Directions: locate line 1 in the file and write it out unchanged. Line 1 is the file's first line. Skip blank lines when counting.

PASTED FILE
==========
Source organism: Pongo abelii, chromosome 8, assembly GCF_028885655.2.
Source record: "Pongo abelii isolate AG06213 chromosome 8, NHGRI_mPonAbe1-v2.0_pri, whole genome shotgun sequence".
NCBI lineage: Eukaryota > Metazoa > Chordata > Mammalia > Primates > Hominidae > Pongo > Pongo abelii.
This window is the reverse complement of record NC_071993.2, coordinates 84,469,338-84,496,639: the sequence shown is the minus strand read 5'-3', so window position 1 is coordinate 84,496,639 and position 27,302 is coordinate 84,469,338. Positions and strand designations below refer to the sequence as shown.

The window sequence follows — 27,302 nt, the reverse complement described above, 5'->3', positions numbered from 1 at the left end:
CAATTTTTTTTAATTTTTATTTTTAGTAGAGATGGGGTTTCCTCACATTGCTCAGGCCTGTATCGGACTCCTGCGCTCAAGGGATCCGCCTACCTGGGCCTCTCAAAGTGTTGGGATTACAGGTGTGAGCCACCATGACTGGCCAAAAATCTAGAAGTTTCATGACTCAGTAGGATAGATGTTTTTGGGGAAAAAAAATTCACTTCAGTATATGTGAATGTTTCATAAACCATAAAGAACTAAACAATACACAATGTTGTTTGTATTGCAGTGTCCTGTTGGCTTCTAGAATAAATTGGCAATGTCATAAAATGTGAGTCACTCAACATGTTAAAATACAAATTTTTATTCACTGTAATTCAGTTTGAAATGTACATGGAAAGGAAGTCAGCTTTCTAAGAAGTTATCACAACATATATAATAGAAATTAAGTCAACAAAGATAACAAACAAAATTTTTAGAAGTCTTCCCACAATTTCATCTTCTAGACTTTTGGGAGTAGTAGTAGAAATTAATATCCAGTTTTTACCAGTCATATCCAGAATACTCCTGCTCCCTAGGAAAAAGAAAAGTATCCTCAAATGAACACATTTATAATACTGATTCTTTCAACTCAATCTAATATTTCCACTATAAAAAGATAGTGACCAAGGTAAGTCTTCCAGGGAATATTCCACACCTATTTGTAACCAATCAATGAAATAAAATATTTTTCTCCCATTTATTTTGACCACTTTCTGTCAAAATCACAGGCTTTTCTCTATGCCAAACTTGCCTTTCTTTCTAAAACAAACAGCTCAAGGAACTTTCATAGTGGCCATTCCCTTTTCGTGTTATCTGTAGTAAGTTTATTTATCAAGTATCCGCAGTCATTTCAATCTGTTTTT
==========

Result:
Source organism: Pongo abelii, chromosome 8, assembly GCF_028885655.2.